Isidore-of-Seville's Classical Library presents

Procopius, The Secret History
Richard Atwater (trans.), Tim Spalding (ed.), with user-submitted commentary.

Next
Previous
Introduction
The Library

Commentary

No commentary has been posted.

Thus all the barbarians became masters of all the wealth of the Romans, either being presented with it by the Emperor, or by ravaging the Roman Empire, selling their prisoners for ransom, and bartering for truces. And the prophecy of the dream I mentioned above, came to pass in this visible reality.

[20] Debasing of the Quaestorship
He also had contrived other ways of plundering his subjects (which I will now describe as well as I can) by which he robbed them, not all at once, but little by little of their entire fortunes. First he appointed a new municipal magistrate, with the power to license shopkeepers to sell their wares at whatever prices they desired: for which privilege they paid an annual tax. Accordingly, people buying their provisions in these shops had to pay three times what the stuff was worth, and complainants had no redress, though great harm was thus done; for the magistrates saw to it that the imperial tax was fattened accordingly, which was to their advantage. Thus the government officials shared in this disgraceful business, while the shopkeepers, empowered to act illegally, cheated unbearably those who had to buy from them, not only by raising their prices many times over, as I have said, but by defrauding customers in other unheard-of ways.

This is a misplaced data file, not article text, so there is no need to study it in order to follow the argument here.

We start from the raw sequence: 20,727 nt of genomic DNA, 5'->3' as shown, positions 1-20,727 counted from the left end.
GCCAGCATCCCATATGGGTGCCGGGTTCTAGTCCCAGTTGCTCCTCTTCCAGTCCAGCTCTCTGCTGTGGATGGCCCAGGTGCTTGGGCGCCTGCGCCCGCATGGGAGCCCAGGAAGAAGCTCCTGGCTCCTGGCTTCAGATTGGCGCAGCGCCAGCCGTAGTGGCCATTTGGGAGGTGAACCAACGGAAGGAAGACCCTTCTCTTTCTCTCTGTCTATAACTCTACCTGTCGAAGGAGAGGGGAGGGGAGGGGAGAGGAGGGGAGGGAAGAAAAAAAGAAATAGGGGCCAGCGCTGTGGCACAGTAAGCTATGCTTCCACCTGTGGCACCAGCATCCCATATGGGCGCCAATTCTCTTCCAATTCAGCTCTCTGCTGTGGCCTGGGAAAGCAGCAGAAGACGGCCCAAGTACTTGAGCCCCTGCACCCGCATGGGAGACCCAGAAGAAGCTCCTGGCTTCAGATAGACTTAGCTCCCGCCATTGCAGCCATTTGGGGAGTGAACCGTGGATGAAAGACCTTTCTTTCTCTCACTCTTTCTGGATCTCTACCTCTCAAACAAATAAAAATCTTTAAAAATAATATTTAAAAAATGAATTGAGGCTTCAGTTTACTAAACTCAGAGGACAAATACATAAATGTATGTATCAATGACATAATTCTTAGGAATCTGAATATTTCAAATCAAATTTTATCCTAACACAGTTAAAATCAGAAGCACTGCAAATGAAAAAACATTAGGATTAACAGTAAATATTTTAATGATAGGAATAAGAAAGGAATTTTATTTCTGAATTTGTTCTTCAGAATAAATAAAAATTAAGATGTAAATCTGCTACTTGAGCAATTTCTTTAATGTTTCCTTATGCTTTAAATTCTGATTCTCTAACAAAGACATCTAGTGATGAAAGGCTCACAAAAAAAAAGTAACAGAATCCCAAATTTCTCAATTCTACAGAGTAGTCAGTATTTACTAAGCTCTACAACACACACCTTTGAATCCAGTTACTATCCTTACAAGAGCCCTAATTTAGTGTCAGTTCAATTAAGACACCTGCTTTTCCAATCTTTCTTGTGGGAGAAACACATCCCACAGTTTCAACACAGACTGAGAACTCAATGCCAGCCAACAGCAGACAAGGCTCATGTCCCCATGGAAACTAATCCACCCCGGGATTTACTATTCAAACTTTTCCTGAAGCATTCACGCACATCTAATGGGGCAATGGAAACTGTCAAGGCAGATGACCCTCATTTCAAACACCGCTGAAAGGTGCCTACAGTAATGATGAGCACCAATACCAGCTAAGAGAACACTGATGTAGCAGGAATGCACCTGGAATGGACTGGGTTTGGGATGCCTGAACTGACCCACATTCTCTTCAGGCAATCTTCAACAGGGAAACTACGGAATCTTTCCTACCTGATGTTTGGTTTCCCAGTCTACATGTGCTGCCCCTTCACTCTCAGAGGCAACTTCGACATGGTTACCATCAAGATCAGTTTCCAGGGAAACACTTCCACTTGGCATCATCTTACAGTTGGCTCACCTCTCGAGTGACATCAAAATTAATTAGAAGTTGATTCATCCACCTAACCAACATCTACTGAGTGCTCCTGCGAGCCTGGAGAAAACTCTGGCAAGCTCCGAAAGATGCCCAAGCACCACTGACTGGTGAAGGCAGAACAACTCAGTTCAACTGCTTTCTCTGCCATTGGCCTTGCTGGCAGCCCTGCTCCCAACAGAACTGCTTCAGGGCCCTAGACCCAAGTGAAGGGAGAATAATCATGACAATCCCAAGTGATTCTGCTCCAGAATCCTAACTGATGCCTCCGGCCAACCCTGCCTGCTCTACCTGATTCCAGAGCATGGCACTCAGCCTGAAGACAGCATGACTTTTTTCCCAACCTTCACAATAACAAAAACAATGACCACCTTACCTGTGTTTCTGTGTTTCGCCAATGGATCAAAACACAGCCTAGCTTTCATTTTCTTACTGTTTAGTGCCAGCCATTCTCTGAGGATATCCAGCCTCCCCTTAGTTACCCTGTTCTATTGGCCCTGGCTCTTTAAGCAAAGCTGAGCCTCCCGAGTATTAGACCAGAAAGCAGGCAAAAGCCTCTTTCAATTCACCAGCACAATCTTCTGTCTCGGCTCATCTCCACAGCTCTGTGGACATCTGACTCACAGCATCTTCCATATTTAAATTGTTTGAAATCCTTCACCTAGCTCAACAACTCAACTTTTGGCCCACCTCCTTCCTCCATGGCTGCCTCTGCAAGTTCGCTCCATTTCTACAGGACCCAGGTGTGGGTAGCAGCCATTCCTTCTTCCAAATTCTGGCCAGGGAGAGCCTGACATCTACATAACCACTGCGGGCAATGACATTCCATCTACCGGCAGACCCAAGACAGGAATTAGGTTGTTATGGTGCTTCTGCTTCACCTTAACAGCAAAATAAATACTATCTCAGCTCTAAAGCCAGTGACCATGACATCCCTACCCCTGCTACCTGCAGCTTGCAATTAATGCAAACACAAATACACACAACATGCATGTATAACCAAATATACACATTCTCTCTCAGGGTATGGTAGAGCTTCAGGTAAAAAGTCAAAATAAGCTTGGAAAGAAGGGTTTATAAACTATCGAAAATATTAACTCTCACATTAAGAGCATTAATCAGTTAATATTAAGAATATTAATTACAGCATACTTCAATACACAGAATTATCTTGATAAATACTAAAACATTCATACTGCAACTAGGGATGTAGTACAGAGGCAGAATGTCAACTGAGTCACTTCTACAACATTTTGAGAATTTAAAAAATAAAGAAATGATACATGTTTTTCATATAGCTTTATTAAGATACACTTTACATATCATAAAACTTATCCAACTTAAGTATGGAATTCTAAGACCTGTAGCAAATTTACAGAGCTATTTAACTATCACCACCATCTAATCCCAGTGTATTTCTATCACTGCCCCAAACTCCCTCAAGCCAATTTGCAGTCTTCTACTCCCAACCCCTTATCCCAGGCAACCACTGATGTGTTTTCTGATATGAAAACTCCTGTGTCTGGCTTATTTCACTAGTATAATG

Again he licensed many monopolies, as they are called; selling the freedom of his subjects to those who were willing to undertake this reprehensible traffic, after he had exacted his price for the privilege. To those who made this arrangement with him, he gave the power to manage the business however they pleased; and he sold this privilege openly, even to all the other magistrates. And since the Emperor always got his little share of the plundering, these officials and their subordinates in charge of the work, did their robbing with small anxiety.

Next
Previous
Introduction
The Library

Post commentary

Your name

(required)

Password or What entry begins the page on OCD2 p. 464?

(required)

Email

(required) Print email with your commentary Exclude email

Source's numerical reference
(not the html page #; the current engine doesn't use, but it will)

Subject/Reference
(name the subject or put quotes around the the 1-10 words you are commenting on)

About how far through the text above does your reference fall?

(0% start, 100% end)

Commentary
(please do not use any HTML tags apart from <b>,</b>,<i> and </i>)

Websites (optional)

Relevant website #1 title

Relevant website #1 description

Website #1 full URL

Relevant website #2 title

Relevant website #2 description

Website #2 full URL

Guide to Posting Commentary
Contributor Abbreviations

Design, textual changes and some commentary © 2001 Isidore-of-Seville.com. Email timspalding@mediaone.net.